Beloved, I pray that in all respects you may prosper and be in good health, just as your soul prospers. For I was very glad when brethren
came and testified to your truth, that is, how you are walking in truth. I have no greater joy than this, to hear of my children walking in the truth.Beloved, you are acting faithfully in whatever you accomplish for the brethren, and especially when they are strangers; and they have testified to your love before the church.3 John 1–6a
Sunday’s Bible reading is 3 John. As he did in 2 John, John writes about truth, using the word six times, and love, using the word three times (in verse 9 in a negative sense, but in that instance he uses a different Greek word for love). Testified and testimony are found five times. Together all these words tell you what this letter is all about—truth and love—or their absence—seen and witnessed in the lives of three specific people: Gaius, Diotrephes, and Demetrius.
John is writing to Gaius, whom he frequently calls beloved. He rejoices over Gaius’ walk in the truth and commends his faithfulness to fellow believers; Christians have testified to his truth and testified to his love.
John denounces Diotrephes who is not walking in truth and love as evidenced by his refusal to accept John’s teaching, his false accusations, his lack of hospitality and his tyrannical use of authority.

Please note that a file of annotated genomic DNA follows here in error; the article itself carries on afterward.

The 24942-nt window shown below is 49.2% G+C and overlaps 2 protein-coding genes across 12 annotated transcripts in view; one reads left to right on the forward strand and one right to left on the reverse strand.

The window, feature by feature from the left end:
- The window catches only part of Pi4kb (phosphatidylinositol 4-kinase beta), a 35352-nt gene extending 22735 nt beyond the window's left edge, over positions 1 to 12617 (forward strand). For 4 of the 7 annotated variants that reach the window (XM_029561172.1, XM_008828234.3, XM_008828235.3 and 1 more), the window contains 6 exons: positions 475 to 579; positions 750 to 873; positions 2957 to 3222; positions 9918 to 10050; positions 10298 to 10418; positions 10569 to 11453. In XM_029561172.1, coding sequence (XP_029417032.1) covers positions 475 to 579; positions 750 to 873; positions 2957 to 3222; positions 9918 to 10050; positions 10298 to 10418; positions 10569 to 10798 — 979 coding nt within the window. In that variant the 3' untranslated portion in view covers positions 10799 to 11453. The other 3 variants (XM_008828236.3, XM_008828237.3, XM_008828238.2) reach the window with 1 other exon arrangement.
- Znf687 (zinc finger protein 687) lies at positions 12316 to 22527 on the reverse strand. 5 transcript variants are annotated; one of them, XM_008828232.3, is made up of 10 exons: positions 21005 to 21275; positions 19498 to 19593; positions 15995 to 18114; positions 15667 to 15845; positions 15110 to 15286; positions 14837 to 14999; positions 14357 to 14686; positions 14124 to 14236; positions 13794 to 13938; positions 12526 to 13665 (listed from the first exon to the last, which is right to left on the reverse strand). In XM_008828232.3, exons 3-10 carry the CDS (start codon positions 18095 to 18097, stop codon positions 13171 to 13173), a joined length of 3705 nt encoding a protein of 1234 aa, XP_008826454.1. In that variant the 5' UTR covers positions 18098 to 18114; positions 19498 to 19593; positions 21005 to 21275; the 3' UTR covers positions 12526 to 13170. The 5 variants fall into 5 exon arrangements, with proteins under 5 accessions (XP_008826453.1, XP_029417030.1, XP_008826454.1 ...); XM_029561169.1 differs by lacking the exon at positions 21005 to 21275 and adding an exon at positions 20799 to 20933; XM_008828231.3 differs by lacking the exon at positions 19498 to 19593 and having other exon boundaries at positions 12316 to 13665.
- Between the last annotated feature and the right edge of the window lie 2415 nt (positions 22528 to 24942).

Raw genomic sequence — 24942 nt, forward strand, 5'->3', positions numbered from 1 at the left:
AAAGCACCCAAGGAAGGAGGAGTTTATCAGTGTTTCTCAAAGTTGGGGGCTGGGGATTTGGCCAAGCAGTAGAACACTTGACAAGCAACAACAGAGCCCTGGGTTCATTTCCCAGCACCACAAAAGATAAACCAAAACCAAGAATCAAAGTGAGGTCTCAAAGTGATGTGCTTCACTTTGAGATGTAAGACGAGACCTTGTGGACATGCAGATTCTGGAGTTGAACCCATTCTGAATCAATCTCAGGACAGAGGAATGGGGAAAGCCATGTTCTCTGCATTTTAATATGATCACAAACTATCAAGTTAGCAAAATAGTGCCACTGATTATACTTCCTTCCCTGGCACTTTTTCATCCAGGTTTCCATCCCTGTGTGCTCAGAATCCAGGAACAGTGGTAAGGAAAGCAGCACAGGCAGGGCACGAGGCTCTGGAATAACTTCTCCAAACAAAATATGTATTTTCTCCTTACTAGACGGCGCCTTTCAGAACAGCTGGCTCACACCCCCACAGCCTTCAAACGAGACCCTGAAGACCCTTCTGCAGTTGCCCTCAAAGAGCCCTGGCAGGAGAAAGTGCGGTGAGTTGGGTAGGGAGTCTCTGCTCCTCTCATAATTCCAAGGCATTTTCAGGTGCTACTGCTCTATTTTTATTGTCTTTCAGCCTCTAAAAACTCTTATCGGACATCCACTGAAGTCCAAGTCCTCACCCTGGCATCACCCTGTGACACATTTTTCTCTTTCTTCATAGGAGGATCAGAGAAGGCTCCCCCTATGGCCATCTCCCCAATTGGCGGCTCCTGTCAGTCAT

Demetrius is mentioned last—not only has he received a good testimony from everyone, but he has also received a good testimony from the truth itself. Leon Morris writes:
This difficult expression perhaps means that Demetrius’ conduct squares with the gospel, so that the truth of the gospel is declared in his life.1
Is the truth of the gospel declared in our lives? To walk in the truth is to demonstrate love. To demonstrate love is to walk in the truth. There is no false dichotomy of doing one or the other. When a church or individual compromises the truth—even if it is done, as is frequently claimed, in the name of ‘love’, then love is denied because the Gospel is denied. We deny the God who loved us.
But God demonstrates His own love toward us, in that while we were yet sinners, Christ died for us.Romans 5:8
False teaching erodes love; only the teaching of the truth produces love in our lives. When truth is held to without love, then truth is denied because Jesus who is Himself the Truth commanded believers to love one another.
“Love or Die”
Isaiah 42 Photograph: ChristianPhotos.net – Free High Resolution Photos for Christian Publications
Anbetung der Hirten: Gerard van Honthorst, Public Domain.
1Leon Morris, “3 John,” The New Bible Commentary: Revised, D. Guthrie, J. A. Motyer, eds., A. M. Stibbs, D. J. Wiseman, contributing eds. (Inter-Varsity Press, Downers Grove IL: 1970) 1273.
Original content: Copyright ©2011–2013 Iwana Carpenter